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Junior Wells Best 10 Blues Albums

Updated on April 13, 2011

Junior Wells was famous as a blues singer and harmonica player in the Chicago Blues scene and was hugely influenced by Little Walters harp playing style and replaced Little Walter in Muddy Waters band. He was a regular collaborator with his contemporary, Buddy Guy, and spent much of the 70's touring with him and the Rolling Stones.

Junior Wells was born Amos Wells Blakemore Jr. on the 9th December 1932 in Memphis, Tennessee. He was initially taught how to play the harmonica by his cousin, Junior Parker, and he learned how to play the harmonica amazing well by the age of seven. After his mothers divorce he moved to Chicago where his apprenticeship and skills blossomed as he began to sit in with local bands and develop his own style, heavily influenced by Little Walters amplified harmonica playing.

His first recordings were at the precocious age of 19 when he replaced his mentor Little Walter in Muddy Water's band and he went on at the young age of 20 to become a bandleader.

He died on the 15th January 1998 of a heart attack in Chicago shortly after being diagnosed with cancer which had curtailed his performing and shortly before his brief appearance in The Blues Brothers 2000 was released.

The Junior Wells Story available on Amazon

Don't Start Me Talkin' - The Junior Wells Story
Don't Start Me Talkin' - The Junior Wells Story

The Junior Wells Story. Essential viewing


Don't Start Me Talkin' (DVD)

This is essential viewing for anyone wanting to know more about Junior Wells, this 88 minute documentary covers his beginnings and the second half kicks in with loads of music.

1. Hoodoo Man Blues

There's certainly no going past this album which was Junior Wells debut album with what was billed as his Chicago Blues Band and contains Buddy Guy although he couldn't be listed on the album for contractual reasons. Wells was given almost complete control of the album and provided an album that truly encapsulates the excitement of an evening in a smoky Chicago blues bar.

Along with many Wells orginals it includes superb covers of Sonny boy Williamsons "Good Morning Schoolgirl" along with more bizarrely Leiber and Stollers "Hound Dog"

Often cited by critics as one of the greatest blues albums ever released.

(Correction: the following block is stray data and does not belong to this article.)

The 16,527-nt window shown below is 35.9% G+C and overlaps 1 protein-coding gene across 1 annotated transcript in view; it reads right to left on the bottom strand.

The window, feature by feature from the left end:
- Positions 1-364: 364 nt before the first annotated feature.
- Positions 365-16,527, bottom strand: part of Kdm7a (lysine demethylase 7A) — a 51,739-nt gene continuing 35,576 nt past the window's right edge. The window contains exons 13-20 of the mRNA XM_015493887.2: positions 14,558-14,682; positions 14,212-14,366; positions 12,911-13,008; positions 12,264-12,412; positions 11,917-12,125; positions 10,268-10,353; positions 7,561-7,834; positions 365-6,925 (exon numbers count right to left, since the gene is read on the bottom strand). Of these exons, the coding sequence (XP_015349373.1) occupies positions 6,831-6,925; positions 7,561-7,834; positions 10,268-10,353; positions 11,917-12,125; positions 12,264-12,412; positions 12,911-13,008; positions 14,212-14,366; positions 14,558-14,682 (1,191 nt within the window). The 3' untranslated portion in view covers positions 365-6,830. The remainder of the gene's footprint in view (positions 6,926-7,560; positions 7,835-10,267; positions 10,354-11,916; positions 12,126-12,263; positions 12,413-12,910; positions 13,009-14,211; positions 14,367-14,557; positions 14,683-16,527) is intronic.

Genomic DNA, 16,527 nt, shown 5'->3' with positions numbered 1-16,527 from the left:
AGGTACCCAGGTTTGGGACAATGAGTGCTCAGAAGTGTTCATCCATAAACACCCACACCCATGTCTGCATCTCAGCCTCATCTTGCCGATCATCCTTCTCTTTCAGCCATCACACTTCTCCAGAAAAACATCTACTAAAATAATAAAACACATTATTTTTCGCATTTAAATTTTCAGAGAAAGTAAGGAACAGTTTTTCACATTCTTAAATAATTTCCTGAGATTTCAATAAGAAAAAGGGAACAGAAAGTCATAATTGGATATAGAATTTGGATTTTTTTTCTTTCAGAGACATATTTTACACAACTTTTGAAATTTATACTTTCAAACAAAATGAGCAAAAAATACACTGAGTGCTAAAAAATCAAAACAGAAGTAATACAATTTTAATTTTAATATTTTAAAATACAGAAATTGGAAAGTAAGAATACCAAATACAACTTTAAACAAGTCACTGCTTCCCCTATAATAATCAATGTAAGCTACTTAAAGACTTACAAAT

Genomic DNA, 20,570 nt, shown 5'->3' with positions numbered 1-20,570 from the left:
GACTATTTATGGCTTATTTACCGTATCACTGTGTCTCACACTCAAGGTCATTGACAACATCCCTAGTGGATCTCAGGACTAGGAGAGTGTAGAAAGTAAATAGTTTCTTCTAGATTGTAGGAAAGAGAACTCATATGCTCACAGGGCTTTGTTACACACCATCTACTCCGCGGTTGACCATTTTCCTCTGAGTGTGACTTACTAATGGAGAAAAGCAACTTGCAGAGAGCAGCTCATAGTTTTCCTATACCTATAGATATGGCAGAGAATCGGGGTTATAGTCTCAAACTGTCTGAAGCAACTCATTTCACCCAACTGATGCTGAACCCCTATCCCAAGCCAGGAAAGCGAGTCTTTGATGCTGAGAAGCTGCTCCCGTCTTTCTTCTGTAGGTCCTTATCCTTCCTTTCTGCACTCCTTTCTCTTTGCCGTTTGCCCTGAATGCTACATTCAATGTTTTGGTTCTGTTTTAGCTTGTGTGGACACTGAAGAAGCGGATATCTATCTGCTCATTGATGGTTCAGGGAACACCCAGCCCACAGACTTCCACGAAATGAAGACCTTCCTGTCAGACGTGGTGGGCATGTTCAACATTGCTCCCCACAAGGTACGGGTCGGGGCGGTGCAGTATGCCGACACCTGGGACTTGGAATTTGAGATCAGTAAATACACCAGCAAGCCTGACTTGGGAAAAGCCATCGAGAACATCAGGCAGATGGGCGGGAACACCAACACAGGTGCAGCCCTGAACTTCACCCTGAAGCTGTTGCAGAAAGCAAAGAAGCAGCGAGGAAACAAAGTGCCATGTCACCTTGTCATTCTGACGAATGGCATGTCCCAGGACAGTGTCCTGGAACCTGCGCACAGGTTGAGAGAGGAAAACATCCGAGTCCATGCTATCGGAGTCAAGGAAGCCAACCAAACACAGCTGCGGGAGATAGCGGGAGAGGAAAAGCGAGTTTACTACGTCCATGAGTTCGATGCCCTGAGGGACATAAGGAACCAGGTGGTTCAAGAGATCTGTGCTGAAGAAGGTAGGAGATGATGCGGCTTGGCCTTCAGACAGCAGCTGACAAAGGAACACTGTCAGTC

Hoodoo Man Blues available on Amazon

2. Southside Blues Jam

This was the album that Junior Wells himself considered his best work. This is a bunch of Chicago Blues luminaries enjoying themselves and playing the music that please them rather than worrying what the label wants them to play. Here you get the ubiquitous Buddy Guy along with Otis Spann, Fred Bellew and others.

This is extremely relaxed and relaxing and Wells never overplays his harp or overdoes the vocals. You get the time to enjoy these musicians enjoying playing the music and playing together. Standout tracks are probably "Its My Life Baby" and "I Just Want to Make Love to You"

Southside Blues Jam available on Amazon

3. Alone and Acoustic

Released in 1981 this could be seen as a precursor to the craze of "Unplugged" albums and it is simply outstanding. You get Buddy Guy on acoustic guitar and Junior Wells on his harmonica and 15 tracks of superb deep south blues.

A lot of the tracks are blues standards but the interpretation is fresh and new. Junior Wells take on "Big Boat" is just one of the highlights and would justify this album on its own, but then you get their version of "Boogie Chillen" followed by "Baby, What You Want Me to Do" to seal the deal.

Alone and Acoustic available on Amazon

4. Come on in This House

Released in 1996 and one of the last albums released while Junior Wells was alive this is an intriguing collaboration between blues legend Wells and a number of younger up and coming slide guitarists such as Alvin Youngblood Hart and Corey Harris.

Again the music is blues standards but the new interpretations are worth the pennies. This record is fun and there are no flash runs from these guys just understated blues that's for everyone.

Come on in This House available on Amazon

5. Blues Hit Big Town

This is a re-release of all the tracks that Junior Wells recorded in 1953-54 for Leonard Allen's States label, including previously unreleased alternate takes. These are Wells' first recordings, done shortly after he joined the Muddy Waters Band but are not just good for their historical value.

There is the slow, smoking "Hoodoo Man"and the rollicking "Cut That Out" along with the astonishing instrumentals "Eagle Rock" and "Junior's Wail".

Blues Hit Big Town available on Amazon

6. Coming at You

This album was originally released in 1968 but don't be fooled by the cover into thinking this is dippy trippy stuff this is still prime blues harmonica albeit with a bit more accompaniment in the shape of a horn section and a solid rhythm section than his earlier recordings.